Creating Experiences in Google Optimize

Once you’ve installed the Google Optimize code snippet on your website, you can create and run experiments in the editor.

To do this, you fire up your web browser, go to, and sign into the Google account that has the necessary permissions for the Google Optimize container for your website.

You then go to that container and create an experience (basically, an experiment). In Google Optimize, you can choose between an A/B test, a multivariate test, a redirect test, a personalization, and a notification banner.

Creating experiences in Google Optimize is simple: After you select the type of experience you want to create and you give it a name, the editor opens. In the editor, you can configure your experience, and then you can visually edit your website.

The visual editor is really easy to use, even if you’re working with it for the first time. It allows you to show and hide the elements of UX, as well as edit the text, media, and styling of your website. It’s like a visual website builder, although you can also edit the HTML/CSS of your website if you know how to code.

When you’re done editing your website, you can configure how many users should see the experience, how the different versions should be split among each other, and then run it.

Monitoring the Results

As soon as you’ve published your experience, Google Optimize will start to test or personalize the content on your website.

To provide you with comprehensive insights, Google Optimize is integrated with Google Analytics. To pick a winner, you can choose to optimize for primary and/or secondary goals configured in your GA property.

As a general rule, you should keep your experience running for at least two weeks so that Google Optimize can collect enough data and be able to determine a winner.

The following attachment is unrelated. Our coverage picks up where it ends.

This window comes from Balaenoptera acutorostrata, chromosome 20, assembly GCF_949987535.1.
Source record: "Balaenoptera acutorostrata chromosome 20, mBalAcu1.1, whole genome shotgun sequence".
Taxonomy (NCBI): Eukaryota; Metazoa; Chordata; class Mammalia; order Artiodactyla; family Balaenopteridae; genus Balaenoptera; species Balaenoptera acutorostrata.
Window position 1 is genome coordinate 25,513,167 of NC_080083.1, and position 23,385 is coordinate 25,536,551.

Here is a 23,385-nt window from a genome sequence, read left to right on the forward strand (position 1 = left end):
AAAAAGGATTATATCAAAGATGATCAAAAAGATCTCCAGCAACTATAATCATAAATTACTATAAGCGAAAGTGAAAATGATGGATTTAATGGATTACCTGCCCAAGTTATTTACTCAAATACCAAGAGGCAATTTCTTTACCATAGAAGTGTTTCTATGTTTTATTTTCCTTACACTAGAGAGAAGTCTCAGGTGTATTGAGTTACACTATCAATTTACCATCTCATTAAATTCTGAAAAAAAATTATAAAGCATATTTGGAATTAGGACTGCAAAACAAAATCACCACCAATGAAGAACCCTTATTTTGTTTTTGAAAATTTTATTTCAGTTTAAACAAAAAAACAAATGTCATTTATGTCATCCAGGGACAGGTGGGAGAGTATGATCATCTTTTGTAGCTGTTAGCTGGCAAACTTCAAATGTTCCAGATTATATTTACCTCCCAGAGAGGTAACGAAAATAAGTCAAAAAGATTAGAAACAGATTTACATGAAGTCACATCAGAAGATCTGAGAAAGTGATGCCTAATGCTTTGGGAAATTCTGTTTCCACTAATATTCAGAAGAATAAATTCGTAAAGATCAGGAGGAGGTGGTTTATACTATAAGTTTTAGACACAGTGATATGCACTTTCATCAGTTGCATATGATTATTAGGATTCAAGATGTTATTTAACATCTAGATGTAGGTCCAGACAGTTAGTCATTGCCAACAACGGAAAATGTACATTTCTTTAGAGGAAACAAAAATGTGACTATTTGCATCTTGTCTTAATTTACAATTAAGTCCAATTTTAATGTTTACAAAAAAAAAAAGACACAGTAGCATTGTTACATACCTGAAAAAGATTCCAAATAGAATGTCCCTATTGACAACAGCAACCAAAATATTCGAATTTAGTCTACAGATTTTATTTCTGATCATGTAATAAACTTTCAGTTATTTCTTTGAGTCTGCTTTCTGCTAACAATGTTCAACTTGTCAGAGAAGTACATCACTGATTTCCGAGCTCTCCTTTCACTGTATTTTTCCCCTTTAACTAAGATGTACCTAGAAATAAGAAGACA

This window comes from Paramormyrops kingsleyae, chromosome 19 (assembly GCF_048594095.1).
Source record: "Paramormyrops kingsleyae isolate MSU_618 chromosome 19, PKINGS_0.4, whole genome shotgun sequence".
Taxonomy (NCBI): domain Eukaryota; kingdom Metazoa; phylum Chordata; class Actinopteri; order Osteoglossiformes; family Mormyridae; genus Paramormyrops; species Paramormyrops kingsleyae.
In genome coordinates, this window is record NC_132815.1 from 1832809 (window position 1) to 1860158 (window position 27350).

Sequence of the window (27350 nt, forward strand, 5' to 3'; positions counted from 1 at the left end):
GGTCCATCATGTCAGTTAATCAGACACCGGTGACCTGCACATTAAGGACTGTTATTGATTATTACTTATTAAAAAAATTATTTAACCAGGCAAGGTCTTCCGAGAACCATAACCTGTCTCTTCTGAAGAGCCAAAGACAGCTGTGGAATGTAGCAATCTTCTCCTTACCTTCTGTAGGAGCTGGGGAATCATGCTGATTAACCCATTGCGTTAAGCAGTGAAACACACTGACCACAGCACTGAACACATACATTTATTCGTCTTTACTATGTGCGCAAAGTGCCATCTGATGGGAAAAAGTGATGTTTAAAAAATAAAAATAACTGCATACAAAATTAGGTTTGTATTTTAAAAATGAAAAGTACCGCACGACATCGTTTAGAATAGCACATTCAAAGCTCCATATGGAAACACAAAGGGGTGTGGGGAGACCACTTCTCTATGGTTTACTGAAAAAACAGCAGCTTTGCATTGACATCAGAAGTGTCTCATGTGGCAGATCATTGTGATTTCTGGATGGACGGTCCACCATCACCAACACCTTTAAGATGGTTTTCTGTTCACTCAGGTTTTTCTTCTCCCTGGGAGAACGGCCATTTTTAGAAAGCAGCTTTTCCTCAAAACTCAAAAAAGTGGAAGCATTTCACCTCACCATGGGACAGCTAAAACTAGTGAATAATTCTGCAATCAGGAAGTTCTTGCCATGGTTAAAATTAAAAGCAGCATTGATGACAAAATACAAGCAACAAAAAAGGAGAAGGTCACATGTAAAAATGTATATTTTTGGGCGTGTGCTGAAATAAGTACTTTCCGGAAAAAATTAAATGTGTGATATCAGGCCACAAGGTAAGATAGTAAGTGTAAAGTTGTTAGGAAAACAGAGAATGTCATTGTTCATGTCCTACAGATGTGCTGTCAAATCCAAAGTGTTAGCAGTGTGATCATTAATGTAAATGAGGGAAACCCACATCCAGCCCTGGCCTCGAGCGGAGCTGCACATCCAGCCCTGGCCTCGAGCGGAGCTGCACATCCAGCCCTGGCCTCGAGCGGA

The more visitors you can drive to your website or landing page while your experiment is running, the faster you will get insights and the more accurate they will be.

Why Use Google Optimize?

Let’s talk numbers.

Suppose you have a landing page where you sell a product for $100. Every day, you drive 10,000 users to that page, and 1% of them buy. That’s $10,000 in daily revenue.

If you use Google Optimize to find the texts and images that boost the conversion rate of your landing page to 2%, you’ve just doubled the revenue you generate with the same amount of traffic!

Keep running experiments throughout the lifetime of your campaign, and you can achieve significant conversion rate optimizations. That’s the power of A/B and multivariate testing, and what Google Optimize can help you do.

In Conclusion

Google Optimize is an A/B testing and real-time personalization tool from Google. Once you install it on your website, you can use it to run experiments that improve user engagement and increase conversion rates. And the best part about it is that it’s free to use.

By Dim Nikov

Editor of Maker's Aid. Part programmer, part marketer. Making things on the web and helping others do the same since the 2000s. Yes, I had Friendster and Myspace.